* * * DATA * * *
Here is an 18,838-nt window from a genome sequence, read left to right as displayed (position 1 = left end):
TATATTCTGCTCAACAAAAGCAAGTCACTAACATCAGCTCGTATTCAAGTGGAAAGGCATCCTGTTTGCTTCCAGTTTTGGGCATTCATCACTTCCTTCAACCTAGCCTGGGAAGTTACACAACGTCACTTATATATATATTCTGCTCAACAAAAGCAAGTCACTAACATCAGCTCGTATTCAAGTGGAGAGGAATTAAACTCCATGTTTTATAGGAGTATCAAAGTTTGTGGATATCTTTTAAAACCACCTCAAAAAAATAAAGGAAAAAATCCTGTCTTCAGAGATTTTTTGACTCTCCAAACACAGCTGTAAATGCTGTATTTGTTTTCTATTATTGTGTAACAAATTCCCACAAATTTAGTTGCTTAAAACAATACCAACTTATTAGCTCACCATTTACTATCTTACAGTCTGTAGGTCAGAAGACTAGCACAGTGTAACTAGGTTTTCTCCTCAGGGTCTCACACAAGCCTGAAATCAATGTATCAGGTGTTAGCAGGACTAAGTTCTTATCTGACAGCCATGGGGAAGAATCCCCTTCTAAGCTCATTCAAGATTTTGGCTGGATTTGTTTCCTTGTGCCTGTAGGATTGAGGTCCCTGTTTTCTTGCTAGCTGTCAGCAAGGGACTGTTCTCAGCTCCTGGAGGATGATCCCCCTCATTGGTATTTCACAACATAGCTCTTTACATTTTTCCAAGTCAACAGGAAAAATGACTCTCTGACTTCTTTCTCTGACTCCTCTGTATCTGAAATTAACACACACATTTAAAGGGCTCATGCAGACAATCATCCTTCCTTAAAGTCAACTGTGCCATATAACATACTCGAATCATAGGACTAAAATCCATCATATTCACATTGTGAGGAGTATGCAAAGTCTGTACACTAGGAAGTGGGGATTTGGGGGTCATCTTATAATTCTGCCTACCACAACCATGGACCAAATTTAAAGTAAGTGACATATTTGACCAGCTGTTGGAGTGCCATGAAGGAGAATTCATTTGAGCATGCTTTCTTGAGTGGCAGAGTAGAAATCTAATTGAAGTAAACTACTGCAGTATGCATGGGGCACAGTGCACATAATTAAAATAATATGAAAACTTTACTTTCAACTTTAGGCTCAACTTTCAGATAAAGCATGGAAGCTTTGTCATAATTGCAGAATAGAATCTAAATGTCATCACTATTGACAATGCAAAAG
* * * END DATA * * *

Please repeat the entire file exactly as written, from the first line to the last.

Here is an 18,838-nt window from a genome sequence, read left to right as displayed (position 1 = left end):
TATATTCTGCTCAACAAAAGCAAGTCACTAACATCAGCTCGTATTCAAGTGGAAAGGCATCCTGTTTGCTTCCAGTTTTGGGCATTCATCACTTCCTTCAACCTAGCCTGGGAAGTTACACAACGTCACTTATATATATATTCTGCTCAACAAAAGCAAGTCACTAACATCAGCTCGTATTCAAGTGGAGAGGAATTAAACTCCATGTTTTATAGGAGTATCAAAGTTTGTGGATATCTTTTAAAACCACCTCAAAAAAATAAAGGAAAAAATCCTGTCTTCAGAGATTTTTTGACTCTCCAAACACAGCTGTAAATGCTGTATTTGTTTTCTATTATTGTGTAACAAATTCCCACAAATTTAGTTGCTTAAAACAATACCAACTTATTAGCTCACCATTTACTATCTTACAGTCTGTAGGTCAGAAGACTAGCACAGTGTAACTAGGTTTTCTCCTCAGGGTCTCACACAAGCCTGAAATCAATGTATCAGGTGTTAGCAGGACTAAGTTCTTATCTGACAGCCATGGGGAAGAATCCCCTTCTAAGCTCATTCAAGATTTTGGCTGGATTTGTTTCCTTGTGCCTGTAGGATTGAGGTCCCTGTTTTCTTGCTAGCTGTCAGCAAGGGACTGTTCTCAGCTCCTGGAGGATGATCCCCCTCATTGGTATTTCACAACATAGCTCTTTACATTTTTCCAAGTCAACAGGAAAAATGACTCTCTGACTTCTTTCTCTGACTCCTCTGTATCTGAAATTAACACACACATTTAAAGGGCTCATGCAGACAATCATCCTTCCTTAAAGTCAACTGTGCCATATAACATACTCGAATCATAGGACTAAAATCCATCATATTCACATTGTGAGGAGTATGCAAAGTCTGTACACTAGGAAGTGGGGATTTGGGGGTCATCTTATAATTCTGCCTACCACAACCATGGACCAAATTTAAAGTAAGTGACATATTTGACCAGCTGTTGGAGTGCCATGAAGGAGAATTCATTTGAGCATGCTTTCTTGAGTGGCAGAGTAGAAATCTAATTGAAGTAAACTACTGCAGTATGCATGGGGCACAGTGCACATAATTAAAATAATATGAAAACTTTACTTTCAACTTTAGGCTCAACTTTCAGATAAAGCATGGAAGCTTTGTCATAATTGCAGAATAGAATCTAAATGTCATCACTATTGACAATGCAAAAG